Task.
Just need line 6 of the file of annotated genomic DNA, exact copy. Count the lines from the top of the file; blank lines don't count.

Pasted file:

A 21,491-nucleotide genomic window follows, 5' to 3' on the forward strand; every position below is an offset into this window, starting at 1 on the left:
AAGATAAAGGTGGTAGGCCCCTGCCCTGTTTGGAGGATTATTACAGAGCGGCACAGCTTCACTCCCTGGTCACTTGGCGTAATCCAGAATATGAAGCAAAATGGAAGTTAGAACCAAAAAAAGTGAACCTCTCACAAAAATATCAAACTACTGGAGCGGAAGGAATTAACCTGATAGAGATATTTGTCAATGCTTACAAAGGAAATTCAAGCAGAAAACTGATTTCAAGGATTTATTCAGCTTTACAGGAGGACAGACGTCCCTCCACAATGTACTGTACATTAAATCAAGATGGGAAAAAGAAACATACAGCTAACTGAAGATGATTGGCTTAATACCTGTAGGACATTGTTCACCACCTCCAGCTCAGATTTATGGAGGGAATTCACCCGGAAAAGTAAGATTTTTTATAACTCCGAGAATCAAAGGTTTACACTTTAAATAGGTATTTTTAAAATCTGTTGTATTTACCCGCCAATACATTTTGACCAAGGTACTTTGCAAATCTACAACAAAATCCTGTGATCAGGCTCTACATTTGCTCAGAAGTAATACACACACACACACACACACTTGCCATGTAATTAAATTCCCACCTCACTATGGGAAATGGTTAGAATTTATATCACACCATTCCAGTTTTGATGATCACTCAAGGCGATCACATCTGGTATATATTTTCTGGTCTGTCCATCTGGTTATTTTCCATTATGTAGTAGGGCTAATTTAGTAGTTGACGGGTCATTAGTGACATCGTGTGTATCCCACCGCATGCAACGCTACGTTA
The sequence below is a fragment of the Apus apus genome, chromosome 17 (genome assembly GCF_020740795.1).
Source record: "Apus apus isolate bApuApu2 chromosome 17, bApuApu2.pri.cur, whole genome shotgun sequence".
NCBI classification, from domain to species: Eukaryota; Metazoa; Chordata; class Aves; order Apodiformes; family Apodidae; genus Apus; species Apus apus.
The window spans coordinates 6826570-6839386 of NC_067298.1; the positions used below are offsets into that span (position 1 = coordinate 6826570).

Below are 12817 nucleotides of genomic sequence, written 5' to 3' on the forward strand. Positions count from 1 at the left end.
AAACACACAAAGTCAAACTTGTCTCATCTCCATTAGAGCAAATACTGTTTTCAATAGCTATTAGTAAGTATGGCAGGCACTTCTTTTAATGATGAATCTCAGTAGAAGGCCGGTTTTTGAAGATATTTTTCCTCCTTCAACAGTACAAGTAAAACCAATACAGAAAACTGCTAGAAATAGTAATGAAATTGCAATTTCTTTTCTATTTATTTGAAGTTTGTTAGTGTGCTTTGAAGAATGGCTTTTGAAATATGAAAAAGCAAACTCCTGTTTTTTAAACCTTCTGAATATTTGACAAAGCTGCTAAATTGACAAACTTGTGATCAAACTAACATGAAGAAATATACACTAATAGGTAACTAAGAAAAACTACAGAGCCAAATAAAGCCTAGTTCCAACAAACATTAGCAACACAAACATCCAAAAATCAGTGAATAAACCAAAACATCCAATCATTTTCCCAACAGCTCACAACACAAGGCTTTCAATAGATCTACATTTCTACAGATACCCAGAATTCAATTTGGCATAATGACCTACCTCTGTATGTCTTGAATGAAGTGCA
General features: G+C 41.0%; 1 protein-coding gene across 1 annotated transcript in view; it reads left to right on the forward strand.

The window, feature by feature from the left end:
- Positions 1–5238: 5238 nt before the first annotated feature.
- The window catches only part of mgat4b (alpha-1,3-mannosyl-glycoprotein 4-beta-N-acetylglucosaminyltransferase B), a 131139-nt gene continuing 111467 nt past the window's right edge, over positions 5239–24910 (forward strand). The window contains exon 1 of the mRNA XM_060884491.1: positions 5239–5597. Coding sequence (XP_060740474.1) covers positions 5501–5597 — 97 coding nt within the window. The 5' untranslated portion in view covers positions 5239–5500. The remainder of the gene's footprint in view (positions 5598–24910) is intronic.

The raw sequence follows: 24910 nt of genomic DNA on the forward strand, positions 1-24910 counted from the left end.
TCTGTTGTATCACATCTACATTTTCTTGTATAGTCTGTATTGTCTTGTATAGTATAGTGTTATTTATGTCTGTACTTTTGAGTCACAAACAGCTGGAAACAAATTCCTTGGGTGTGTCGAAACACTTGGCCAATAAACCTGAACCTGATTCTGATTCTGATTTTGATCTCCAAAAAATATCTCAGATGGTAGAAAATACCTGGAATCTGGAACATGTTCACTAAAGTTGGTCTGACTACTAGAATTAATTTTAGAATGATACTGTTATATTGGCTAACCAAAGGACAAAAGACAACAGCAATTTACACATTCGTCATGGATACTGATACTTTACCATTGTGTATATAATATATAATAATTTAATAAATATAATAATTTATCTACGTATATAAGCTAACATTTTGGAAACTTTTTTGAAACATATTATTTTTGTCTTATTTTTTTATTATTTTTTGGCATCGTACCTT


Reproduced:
The window spans coordinates 6826570-6839386 of NC_067298.1; the positions used below are offsets into that span (position 1 = coordinate 6826570).